Davison: I remember shouting out to Tyson and saying, “Grab hold of him. Whatever the ref’s doing, it doesn’t matter. Do not let him go!”
Deas: Deontay missed the shot, and Fury grabbed him, and when he grabbed him, I thought, “Man, there went our moment. We were on the verge of finishing this thing, but now he’s found a way to get through this moment.” I was so hopeful. I thought a real significant moment was that moment right there.
Wilder: I didn’t know how much time was on the clock. We were just giving them a show. I’m finishing strong, as I was instructed.
Reiss: Any time there’s a hard knockdown, where I believe a guy has taken a good shot, when they get up, I change my distance. I stay very close to the action so I can jump in because the percentages are the guy is going to get knocked out. So if you watch it again, you’ll see that instead of being 5, 6 feet away, I was right on top of the action.
Referee Jack Reiss, right, follows the Deontay Wilder-Tyson Fury action closely in the last moments of the fight. Philip Pacheco/Getty Images
I wasn’t thinking about stopping it. Fury was in full control of his body. He was blocking shots. When a fighter is in trouble, he can do a bunch of things. He can run, hold, take a knee, fight back, bob and weave. The best thing a guy can do for me is run to get the buzz out of his head. If a guy doesn’t have his legs, I want him to hold. Tyson moved and held. That told me he was totally conscious of what was going on and trying to survive. Guess what? Twenty or 30 seconds later, Wilder was out of gas from punching him.
Deas: Once Fury did the thing with his hands behind his back, I thought that was completely a mind thing, trying to convince Deontay he was back when I didn’t think he was back. I thought we still had a chance for a knockout, but every moment that goes by, Fury is getting a little more clear-headed, in particular when he started firing back. When he’s kind of punching between Deontay’s punches and somehow is regaining his senses to the point where he’s problem-solving, which is the thing you look for with somebody in that situation. I’m thinking I know we got a 10-8 here. I know we got a 10-8 in the ninth. I thought we won the early rounds. I felt really good about it. I thought this was more cementing a victory than salvaging a draw.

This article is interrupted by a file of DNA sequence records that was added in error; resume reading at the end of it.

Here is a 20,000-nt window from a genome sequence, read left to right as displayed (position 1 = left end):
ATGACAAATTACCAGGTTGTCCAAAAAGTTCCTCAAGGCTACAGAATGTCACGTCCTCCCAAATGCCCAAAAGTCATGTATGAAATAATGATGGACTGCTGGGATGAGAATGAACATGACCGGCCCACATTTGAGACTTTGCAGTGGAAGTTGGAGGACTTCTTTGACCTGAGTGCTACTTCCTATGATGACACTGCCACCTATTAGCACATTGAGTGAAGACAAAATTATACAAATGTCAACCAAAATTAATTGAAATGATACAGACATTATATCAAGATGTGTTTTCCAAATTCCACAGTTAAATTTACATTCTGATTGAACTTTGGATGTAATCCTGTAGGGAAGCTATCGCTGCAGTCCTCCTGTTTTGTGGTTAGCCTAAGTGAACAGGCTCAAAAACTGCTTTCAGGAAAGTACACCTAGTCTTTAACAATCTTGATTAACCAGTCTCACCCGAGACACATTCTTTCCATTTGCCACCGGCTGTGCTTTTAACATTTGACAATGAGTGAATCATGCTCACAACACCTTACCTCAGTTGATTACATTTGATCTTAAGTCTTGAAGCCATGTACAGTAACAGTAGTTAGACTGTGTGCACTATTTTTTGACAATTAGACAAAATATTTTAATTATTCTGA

Fury: I remember hitting him with some good shots in Round 12. I had him shook up, and that’s it. The bell sounded, and I immediately ran around the ring celebrating because me and probably the rest of the world thought I won the fight. I acted like a professional after the fight. It was what it was. Deontay Wilder didn’t do anything wrong. He’d done everything he needed to do, and that’s it.
Wilder: We were just telling each other “great fight,” telling each other we love each other. He was telling me thank you. He was thanking me for the opportunity and different things like that. It was all love.
Davison: That 12th round alone has inspired millions of people across the world in terms of Tyson telling his story [about taking time off to address his mental health] and saying if you get knocked down, you’ve always got to get back up and keep fighting. It’s OK saying that, but it’s another thing showing it, and then there’s showing it at an elite level, like he did in the 12th round.
Deas: There’s no question Tyson Fury is a tremendous fighter and has tremendous resolve and heart to be able to get up from that shot — not just get up but to be able to get up and somehow work his way back into the round. He’s everything we thought that he was. He’s a real, real great fighter. That’s something we knew anyway, but he showed it. He proved that he’s one of the two best heavyweights in the world today. I think you just have to give Fury the credit and say he did something remarkable, and he’s a remarkable fighter.
Reiss: Amazing. The only word I can say. Fury truly has an unbelievable heart. He displayed the human spirit that everyone comes to see boxing for — someone taking a licking and keeps on ticking and refuses to quit. Getting off the mat like that was a really significant moment in boxing history.